When you first meet me, I’m painfully shy and have a difficult time carrying a conversation (especially if I don’t find you particularly interesting…shhhhhh…)
And once I warm up, I’m a passionate flailing-muppet-arm word-vomity mess. Without a filter. I overshare. I’m brutally open and honest to a fault. Some may even call me abrasive or obnoxious.
Especially when you get me going on issues I’m passionate about.
This has been something that has become painfully clear to me over this past year on my path to a deeper sense of self awareness.
And so, here I am, with a whole lot to say about things that directly affect me and the people I care about, trying to figure out how to speak about them and gently educate people who may not be aware of them and/or strongly disagree with them.
There’s a fine line to walk and, over the past election season especially, I have witnessed all sorts of variations of communication and debate.
If you read my most recent post, you’ll know that I’ve been struggling with how to balance activism and staying informed about the current state of events in our country with my own mental health.
I struggle with whether or not I’m just using it as a crutch or an excuse. I struggle with guilt in not participating in ways others are.
As the Women’s March approached, I wrestled in my mind with it. While I now live less than 100 miles from Washington D.C., I am nowhere near my amazing, strong feminist friends. And I have pretty crippling anxiety regarding crowds and loud places. So the idea of going to one of these events, let alone by myself, seemed impossible. There were some smaller events locally, but even the idea of going to one of those stressed me out.
And so I stayed home, glued to social media. I was inspired and energized and filled with love and hope, witnessing literally HUNDREDS of my friends attending these events all over the country and even world.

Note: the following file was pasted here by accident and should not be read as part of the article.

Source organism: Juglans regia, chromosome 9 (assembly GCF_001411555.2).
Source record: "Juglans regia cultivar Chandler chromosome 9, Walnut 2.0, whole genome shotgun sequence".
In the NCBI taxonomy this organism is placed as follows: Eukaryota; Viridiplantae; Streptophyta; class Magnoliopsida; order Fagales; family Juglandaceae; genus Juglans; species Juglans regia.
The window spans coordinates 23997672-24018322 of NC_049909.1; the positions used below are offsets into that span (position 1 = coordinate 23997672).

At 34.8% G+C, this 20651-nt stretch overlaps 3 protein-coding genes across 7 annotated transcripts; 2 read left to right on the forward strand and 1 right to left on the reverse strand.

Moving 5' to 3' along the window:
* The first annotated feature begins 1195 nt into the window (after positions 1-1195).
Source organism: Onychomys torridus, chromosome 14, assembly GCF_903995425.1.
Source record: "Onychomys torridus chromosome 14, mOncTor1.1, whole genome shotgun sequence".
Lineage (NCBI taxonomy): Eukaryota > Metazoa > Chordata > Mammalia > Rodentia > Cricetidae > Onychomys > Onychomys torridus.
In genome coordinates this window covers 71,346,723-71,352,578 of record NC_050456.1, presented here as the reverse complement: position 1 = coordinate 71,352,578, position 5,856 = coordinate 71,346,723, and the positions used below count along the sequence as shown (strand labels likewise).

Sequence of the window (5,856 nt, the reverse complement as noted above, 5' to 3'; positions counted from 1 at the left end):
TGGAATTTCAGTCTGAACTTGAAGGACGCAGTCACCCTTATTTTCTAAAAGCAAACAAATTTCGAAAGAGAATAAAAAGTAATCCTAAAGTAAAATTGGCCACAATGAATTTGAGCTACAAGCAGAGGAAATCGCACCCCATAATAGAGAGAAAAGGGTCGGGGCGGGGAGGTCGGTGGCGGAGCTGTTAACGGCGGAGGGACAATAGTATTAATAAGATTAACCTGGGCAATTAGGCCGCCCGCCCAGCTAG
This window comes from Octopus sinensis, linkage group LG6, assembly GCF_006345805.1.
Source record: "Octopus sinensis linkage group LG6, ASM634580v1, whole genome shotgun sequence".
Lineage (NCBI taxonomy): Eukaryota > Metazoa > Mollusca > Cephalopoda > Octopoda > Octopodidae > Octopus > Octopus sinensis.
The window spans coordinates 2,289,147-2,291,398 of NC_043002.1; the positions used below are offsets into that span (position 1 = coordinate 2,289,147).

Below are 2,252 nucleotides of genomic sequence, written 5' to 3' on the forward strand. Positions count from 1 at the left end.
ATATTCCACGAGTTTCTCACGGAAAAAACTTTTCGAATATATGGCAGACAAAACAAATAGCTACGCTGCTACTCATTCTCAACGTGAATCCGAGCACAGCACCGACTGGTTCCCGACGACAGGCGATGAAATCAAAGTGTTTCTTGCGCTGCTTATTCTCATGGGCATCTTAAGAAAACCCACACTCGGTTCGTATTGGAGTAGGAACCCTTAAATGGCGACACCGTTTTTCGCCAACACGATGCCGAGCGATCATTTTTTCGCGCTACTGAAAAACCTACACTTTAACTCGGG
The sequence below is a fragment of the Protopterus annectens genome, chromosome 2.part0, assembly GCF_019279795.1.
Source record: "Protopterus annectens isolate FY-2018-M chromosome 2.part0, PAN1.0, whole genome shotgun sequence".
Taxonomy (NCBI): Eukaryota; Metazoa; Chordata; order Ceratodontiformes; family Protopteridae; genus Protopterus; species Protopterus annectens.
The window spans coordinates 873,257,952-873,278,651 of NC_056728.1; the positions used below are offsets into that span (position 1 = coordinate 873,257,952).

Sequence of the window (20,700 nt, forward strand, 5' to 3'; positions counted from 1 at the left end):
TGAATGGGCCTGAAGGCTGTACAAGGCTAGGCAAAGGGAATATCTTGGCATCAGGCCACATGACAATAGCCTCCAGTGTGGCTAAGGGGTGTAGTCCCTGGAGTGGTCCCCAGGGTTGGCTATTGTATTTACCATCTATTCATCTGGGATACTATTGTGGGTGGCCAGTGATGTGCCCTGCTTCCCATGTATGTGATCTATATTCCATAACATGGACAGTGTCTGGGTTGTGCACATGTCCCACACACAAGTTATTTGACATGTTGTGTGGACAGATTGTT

The crippling depression and anxiety that followed a divorce and move across the country to a place where I knew absolutely no one
Becoming more active and trying to eat better
Between May 2014 and March 2015, I had lost (at my most) 50 pounds.
And, although my rapid weight loss has stabilized, I’ve managed to solidly stay down 40 pounds over the past year.
According to the BMI, which many people hold as a whole lot of bullshit because it alone can’t tell me how healthy I am, I should still lose 30 pounds to put me squarely into the “ideal weight” category. When I was that weight while I was in grad school, my professors, coworkers and classmates were concerned about my health, if that says anything.
I was a little disappointed that my medication didn’t keep easily shedding those pounds for me, but I think my body has kind of reached the point of stasis. Ideally, I would like to lose 10-20 more pounds, but I’m pretty proud of my progress and the fact that I have kept it off.
So. Now that my body has decided that I need to do some work to keep it this weight, what have I done?
I’ve seen dozens of think pieces, of Facebook posts from friends and strangers, telling me how I should feel about myself and my outlook on this year. I should feel lucky, I should take a good hard look at myself and realize that it’s all my damn fault that I’m not happy (forget about the fact that we have no control over some very serious shit that can happen like death and poverty and mental illness and abuse and it’s a very victim-blaming way to think about it to tell us we can just snap out of it.)
Personally, I’ll admit that 2015 was the bigger dumpster fire for me. That was when my depression had gotten its worst ever, and shit hit the fan with my marriage. 2016 has been a year of growth and rebuilding my life.
But for this country, 2016 has thrust me into a huge amount of worry. But that’s out of my control in many ways.
So what are my take-aways for 2016? What have I learned? How have I changed?
Since I have an MFA in an aspect of theatre, I’ve read a lot of plays, and I am no stranger to the work of Samuel Beckett.
I first saw a production of Waiting for Godot as a senior in high school while visiting what would become my undergrad theatre department in 2004. I knew nothing about the play, and, while I claimed to be an artsy and intelligent student, I was pretty perplexed by it all.
Waiting for Godot is an existential absurdist play in which two characters, Vladimir and Estragon, are stuck in an eternal loop of limbo in which they are constantly waiting for a character named “Godot” who never comes.